Redcar's Kirkleatham Museum is offering another look back in time with its hugely-popular exhibition on the doomed ocean liner, Titanic, attracting over 2,000 visitors a week.
The publicity which has put the town in the national spotlight with the transformation of the Esplanade into 1940s Dunkirk for the filming of the hoped-for blockbuster, Atonement, is also having a marvellous spin-off for the Museum.
As total visitor numbers approach 20,000 since the exhibition opened nine weeks ago, staff have this week welcomed coach parties from Birmingham, Bradford and Durham en route to the seafront.
Redcar and Cleveland Council's Cabinet Member for Culture, Leisure and Tourism Councillor Dave Fitzpatrick said: "We waited a long time to secure the Titanic exhibition, which was always going to be a really good attraction. Visitor numbers bear that out, and with the added interest from the film-making, it's become a fantastic time for the town.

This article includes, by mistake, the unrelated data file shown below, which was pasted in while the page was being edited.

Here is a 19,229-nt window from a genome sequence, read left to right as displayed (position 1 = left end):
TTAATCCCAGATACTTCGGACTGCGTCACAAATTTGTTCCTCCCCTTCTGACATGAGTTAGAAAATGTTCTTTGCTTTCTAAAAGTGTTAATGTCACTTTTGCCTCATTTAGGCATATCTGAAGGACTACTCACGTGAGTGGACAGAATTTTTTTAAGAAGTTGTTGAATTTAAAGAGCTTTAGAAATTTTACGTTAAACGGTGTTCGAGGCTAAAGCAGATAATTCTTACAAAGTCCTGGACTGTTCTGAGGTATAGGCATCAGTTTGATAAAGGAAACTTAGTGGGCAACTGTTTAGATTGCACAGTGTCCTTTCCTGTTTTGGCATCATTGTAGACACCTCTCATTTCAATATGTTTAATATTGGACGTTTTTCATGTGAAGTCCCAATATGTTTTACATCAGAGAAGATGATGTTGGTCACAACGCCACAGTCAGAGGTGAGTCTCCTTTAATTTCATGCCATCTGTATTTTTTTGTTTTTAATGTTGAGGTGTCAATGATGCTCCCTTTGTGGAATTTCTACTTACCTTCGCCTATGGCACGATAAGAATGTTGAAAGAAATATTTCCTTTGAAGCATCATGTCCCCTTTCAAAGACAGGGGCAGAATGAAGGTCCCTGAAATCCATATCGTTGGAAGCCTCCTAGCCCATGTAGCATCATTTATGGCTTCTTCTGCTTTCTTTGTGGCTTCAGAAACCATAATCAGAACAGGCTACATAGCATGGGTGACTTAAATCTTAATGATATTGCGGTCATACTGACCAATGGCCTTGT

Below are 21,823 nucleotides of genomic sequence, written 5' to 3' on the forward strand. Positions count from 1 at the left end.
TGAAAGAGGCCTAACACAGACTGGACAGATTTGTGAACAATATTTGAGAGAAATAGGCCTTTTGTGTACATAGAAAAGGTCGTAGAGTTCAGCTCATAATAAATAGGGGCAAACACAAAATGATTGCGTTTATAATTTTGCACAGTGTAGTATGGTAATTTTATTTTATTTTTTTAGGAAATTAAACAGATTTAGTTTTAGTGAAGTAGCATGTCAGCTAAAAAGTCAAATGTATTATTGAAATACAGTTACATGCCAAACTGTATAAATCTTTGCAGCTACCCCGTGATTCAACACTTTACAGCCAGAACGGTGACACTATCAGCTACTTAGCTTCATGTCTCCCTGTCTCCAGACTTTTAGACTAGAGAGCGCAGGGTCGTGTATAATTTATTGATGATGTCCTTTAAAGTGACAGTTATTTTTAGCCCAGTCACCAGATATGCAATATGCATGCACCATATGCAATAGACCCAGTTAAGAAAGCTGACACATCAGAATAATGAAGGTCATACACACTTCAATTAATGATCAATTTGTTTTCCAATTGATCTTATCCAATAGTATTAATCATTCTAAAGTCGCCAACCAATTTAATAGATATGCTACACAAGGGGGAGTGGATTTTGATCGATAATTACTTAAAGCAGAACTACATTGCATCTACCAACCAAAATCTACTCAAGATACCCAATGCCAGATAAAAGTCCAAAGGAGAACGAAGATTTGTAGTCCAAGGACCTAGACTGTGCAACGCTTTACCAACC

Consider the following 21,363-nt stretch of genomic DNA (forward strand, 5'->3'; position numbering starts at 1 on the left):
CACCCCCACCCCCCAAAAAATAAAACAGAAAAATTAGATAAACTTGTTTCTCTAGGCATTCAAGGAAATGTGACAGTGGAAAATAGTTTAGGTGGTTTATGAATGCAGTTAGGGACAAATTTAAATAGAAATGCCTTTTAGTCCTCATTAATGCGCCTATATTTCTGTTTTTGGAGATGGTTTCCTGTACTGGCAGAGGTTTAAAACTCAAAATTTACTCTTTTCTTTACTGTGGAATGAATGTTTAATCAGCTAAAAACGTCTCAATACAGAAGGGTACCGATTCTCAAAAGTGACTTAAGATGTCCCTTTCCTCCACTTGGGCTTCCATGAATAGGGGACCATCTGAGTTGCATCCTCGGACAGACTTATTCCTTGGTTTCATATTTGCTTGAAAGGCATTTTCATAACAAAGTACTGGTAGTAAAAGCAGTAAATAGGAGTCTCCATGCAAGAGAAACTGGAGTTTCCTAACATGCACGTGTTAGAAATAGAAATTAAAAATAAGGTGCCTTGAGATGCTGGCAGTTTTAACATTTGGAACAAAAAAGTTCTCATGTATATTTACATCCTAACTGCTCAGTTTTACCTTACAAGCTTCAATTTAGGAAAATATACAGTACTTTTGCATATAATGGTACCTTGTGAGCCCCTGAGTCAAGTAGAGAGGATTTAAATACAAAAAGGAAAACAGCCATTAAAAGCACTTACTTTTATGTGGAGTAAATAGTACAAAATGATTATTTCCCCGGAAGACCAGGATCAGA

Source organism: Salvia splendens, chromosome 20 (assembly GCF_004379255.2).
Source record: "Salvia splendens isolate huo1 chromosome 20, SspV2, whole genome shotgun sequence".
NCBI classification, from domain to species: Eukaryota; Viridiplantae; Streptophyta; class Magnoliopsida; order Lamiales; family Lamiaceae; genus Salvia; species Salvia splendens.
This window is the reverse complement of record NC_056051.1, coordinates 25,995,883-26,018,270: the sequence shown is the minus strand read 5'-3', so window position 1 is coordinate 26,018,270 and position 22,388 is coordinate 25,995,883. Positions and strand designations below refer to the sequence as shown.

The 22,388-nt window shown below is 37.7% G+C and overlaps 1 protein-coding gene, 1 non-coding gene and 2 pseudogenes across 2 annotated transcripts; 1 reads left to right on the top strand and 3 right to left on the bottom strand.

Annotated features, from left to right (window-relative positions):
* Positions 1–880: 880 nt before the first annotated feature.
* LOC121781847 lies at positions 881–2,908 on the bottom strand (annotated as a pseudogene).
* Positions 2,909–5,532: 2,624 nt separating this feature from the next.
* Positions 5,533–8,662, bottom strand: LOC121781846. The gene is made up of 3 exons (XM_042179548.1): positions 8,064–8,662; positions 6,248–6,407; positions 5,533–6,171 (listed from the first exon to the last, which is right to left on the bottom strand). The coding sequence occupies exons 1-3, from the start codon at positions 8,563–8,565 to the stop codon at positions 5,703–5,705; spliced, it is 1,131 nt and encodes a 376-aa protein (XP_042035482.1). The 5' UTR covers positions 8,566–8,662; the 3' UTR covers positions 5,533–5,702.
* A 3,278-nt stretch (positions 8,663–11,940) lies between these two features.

"It proves if we have the right attractions we can get people into Redcar and adds more strength to our plants to regenerate the town."
The exhibition, which will be open on Bank Holiday Monday and runs right through to December, features over 200 exhibits and, thanks to two more visitors from the Torbay Maritime History Society, who are hoping to take Titanic: Honour and Glory to the south west, there are new additions.
They donated three books by W.T. Stead, the famous journalist and social reformer, who at 22 in 1871 was the youngest editor in the country, taking over Darlington’s Northern Echo newspaper. He lost his life on the Titanic on his way to speak at a conference on World Peace at New York’s Carnegie Hall.
Other fascinating exhibits include costumes and props from James Cameron's epic movie and artefacts from Titanic's sister ships.
*It was 11.40am on Sunday, April 14 when Titanic struck an iceberg off Newfoundland Grand Bank. Within two and a half hours, only 705 passengers on the 'unsinkable' liner had been saved from the 2,200 who set sail from Southampton.